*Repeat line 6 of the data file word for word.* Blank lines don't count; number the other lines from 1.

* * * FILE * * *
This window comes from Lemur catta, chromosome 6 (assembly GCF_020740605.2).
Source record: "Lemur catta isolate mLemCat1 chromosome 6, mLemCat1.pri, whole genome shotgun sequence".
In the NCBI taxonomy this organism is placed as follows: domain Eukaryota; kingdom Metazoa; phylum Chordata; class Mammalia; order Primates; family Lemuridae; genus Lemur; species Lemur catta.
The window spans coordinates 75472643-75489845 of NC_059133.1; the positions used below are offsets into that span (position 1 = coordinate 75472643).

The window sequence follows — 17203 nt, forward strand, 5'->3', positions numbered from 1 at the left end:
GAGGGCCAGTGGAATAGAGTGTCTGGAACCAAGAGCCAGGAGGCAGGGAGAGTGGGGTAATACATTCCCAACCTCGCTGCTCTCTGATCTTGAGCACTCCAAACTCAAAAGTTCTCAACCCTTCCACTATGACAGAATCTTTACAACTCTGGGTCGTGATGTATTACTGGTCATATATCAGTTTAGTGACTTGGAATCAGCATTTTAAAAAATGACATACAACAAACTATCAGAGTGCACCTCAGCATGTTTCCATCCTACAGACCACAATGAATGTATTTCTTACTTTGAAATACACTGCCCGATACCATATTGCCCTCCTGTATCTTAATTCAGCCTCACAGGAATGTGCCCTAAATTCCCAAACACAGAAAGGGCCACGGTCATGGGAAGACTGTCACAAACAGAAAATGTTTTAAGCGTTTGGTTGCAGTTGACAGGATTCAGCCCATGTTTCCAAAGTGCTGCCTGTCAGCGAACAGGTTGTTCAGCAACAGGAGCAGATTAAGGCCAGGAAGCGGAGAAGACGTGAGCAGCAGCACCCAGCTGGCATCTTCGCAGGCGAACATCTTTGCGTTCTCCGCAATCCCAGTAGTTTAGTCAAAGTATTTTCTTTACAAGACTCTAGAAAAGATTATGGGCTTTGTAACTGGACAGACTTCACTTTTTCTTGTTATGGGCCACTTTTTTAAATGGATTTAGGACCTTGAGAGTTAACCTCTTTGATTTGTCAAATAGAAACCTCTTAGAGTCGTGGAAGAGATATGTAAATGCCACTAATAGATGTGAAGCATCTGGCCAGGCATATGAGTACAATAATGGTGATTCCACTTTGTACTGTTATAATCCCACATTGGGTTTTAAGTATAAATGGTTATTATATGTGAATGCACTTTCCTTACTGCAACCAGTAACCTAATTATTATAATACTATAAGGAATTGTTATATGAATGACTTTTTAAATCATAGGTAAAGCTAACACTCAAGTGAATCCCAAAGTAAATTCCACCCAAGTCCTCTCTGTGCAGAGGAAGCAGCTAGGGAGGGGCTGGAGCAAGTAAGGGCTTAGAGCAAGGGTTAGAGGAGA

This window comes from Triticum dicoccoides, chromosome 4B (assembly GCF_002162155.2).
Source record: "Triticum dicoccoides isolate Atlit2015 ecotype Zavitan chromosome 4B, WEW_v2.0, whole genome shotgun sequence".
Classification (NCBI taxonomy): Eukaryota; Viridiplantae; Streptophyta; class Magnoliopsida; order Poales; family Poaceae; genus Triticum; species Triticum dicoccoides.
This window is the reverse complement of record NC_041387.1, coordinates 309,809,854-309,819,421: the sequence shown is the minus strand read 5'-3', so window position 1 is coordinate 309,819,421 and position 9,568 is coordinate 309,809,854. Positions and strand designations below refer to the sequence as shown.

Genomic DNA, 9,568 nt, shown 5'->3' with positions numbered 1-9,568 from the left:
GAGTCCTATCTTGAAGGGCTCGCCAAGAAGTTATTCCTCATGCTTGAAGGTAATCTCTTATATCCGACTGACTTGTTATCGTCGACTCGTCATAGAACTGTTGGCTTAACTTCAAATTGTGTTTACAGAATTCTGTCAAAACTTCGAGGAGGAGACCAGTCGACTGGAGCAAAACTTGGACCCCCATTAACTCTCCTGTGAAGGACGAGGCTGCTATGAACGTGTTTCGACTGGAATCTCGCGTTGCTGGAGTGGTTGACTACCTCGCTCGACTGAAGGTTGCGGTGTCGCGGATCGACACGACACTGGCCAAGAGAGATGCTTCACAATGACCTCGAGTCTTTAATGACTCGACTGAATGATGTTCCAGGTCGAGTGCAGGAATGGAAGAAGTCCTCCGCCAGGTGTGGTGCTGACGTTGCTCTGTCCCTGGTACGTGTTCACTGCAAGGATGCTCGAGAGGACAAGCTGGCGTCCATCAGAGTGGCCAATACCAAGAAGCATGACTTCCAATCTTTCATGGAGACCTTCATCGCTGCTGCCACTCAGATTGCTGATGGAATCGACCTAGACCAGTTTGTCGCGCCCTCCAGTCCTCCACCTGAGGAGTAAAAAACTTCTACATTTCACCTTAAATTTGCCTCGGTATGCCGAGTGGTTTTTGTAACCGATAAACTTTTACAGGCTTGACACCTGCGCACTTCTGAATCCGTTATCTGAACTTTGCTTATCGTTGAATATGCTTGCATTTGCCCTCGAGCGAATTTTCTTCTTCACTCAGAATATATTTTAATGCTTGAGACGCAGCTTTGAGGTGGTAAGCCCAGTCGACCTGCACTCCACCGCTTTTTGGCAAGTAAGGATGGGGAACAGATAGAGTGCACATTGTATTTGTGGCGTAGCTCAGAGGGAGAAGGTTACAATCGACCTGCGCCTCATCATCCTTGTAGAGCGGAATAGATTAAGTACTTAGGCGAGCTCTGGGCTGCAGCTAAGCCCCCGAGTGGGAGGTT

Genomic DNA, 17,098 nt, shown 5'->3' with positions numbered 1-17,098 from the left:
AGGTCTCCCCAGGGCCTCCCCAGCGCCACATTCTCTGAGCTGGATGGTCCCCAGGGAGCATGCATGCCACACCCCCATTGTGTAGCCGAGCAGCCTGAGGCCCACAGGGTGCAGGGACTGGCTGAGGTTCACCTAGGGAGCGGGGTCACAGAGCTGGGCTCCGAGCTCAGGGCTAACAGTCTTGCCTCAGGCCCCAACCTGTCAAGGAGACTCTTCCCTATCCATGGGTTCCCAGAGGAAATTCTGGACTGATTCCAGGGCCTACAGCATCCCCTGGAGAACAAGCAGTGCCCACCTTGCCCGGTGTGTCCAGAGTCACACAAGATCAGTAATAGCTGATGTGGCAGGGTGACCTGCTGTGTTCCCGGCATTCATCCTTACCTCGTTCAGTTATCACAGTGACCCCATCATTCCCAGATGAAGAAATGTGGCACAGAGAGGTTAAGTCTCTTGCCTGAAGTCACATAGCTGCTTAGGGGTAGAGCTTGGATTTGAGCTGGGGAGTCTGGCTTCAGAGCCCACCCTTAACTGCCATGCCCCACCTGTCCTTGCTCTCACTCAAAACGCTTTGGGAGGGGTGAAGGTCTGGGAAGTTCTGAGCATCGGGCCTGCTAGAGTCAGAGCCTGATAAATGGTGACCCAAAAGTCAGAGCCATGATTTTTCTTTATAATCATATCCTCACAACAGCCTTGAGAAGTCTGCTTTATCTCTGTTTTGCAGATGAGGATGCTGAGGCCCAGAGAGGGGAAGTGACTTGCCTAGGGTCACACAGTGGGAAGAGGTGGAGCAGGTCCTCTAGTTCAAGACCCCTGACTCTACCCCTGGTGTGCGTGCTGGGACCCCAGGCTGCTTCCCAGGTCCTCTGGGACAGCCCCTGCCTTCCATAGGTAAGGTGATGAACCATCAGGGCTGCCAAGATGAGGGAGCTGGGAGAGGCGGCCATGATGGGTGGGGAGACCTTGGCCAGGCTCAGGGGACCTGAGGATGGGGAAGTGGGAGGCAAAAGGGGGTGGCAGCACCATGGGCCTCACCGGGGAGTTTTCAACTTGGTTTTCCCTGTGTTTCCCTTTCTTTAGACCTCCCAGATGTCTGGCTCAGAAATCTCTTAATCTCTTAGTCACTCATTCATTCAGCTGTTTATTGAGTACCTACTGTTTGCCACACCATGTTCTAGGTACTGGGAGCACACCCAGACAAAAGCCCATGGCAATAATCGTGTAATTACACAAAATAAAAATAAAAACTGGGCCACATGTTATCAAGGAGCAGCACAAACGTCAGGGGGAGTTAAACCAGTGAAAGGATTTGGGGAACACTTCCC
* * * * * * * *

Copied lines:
GAGGGCCAGTGGAATAGAGTGTCTGGAACCAAGAGCCAGGAGGCAGGGAGAGTGGGGTAATACATTCCCAACCTCGCTGCTCTCTGATCTTGAGCACTCCAAACTCAAAAGTTCTCAACCCTTCCACTATGACAGAATCTTTACAACTCTGGGTCGTGATGTATTACTGGTCATATATCAGTTTAGTGACTTGGAATCAGCATTTTAAAAAATGACATACAACAAACTATCAGAGTGCACCTCAGCATGTTTCCATCCTACAGACCACAATGAATGTATTTCTTACTTTGAAATACACTGCCCGATACCATATTGCCCTCCTGTATCTTAATTCAGCCTCACAGGAATGTGCCCTAAATTCCCAAACACAGAAAGGGCCACGGTCATGGGAAGACTGTCACAAACAGAAAATGTTTTAAGCGTTTGGTTGCAGTTGACAGGATTCAGCCCATGTTTCCAAAGTGCTGCCTGTCAGCGAACAGGTTGTTCAGCAACAGGAGCAGATTAAGGCCAGGAAGCGGAGAAGACGTGAGCAGCAGCACCCAGCTGGCATCTTCGCAGGCGAACATCTTTGCGTTCTCCGCAATCCCAGTAGTTTAGTCAAAGTATTTTCTTTACAAGACTCTAGAAAAGATTATGGGCTTTGTAACTGGACAGACTTCACTTTTTCTTGTTATGGGCCACTTTTTTAAATGGATTTAGGACCTTGAGAGTTAACCTCTTTGATTTGTCAAATAGAAACCTCTTAGAGTCGTGGAAGAGATATGTAAATGCCACTAATAGATGTGAAGCATCTGGCCAGGCATATGAGTACAATAATGGTGATTCCACTTTGTACTGTTATAATCCCACATTGGGTTTTAAGTATAAATGGTTATTATATGTGAATGCACTTTCCTTACTGCAACCAGTAACCTAATTATTATAATACTATAAGGAATTGTTATATGAATGACTTTTTAAATCATAGGTAAAGCTAACACTCAAGTGAATCCCAAAGTAAATTCCACCCAAGTCCTCTCTGTGCAGAGGAAGCAGCTAGGGAGGGGCTGGAGCAAGTAAGGGCTTAGAGCAAGGGTTAGAGGAGA